1. Children of all ages can hand out bulletins and greet worshipers with their families or other adults.
2. Children’s art can be copied onto bulletin covers or smaller pieces can be printed in the margins to illustrate songs or texts.
3. Children can partner with adults to pass the offering plates. (Younger children work with an adult standing right beside them. Older and experienced children partner with an adult at the other end of the row.)
4. Musical children can play their musical instruments as preludes or offertories (great way for them to give a special gift to God). The summer when their organ was being reworked, one congregation asked a different child or teen to play or sing as the offertory each week. The congregation loved it AND continued to involve children in this way after the organ was back in action!
5. Children like to do things up front. They delight in carrying candles, crosses, bread and cup, or the Bible into the sanctuary in processionals. They can pour water into the baptismal font before the sacrament. They are ready to hand certificates or gifts to those who are baptized, ordained or otherwise recognized in worship. Last week I saw a five year old boy give out bags of cookies to first time attenders at the beginning of worship at the direction of a pastor.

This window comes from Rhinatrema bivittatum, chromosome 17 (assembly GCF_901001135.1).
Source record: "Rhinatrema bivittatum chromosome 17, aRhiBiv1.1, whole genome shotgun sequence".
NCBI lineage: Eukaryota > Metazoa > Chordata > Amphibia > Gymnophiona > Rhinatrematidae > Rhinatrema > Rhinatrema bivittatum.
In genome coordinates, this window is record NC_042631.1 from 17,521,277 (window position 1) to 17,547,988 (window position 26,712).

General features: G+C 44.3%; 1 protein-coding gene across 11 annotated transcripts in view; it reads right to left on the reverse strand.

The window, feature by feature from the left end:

6. Older children read scripture as well as many adults do – especially when they are asked to read a passage that connects especially to children.
7. Children can pantomime biblical stories as they are read or act them out with simple puppets.
8. Classes of children may occasionally be asked to create a list of prayers to add to the congregation’s prayers or to write a call to worship or another part of worship.
9. Especially artistic children can work with adults or as classes to produce banners and displays with which to decorate the sanctuary for a season or for a particular worship story or theme, e.g. they can create flame colored stoles for Pentecost or a star filled banner for Epiphany.
10. Children’s choirs can be opportunities for children to be worship leaders IF the children are coached to lead worship rather than perform.
|In some traditions children can serve Communion in partnership with adults.|
For each one of these (and dozens of others) the key is preparation. Children need to work in advance with adult worship leaders so that they know what they are doing and why they are doing it. This preparation gives them the sense that their contribution is respected and they feel comfortable and proud in their roles.
I mention this at the beginning of July with two possibilities in mind.
First, you might try out one or two “just to see how it works” this summer.
Second, if there is something on the list you know will work and simply needs to be implemented in your congregation, there is time to get things organized and ready to go as school begins in the fall.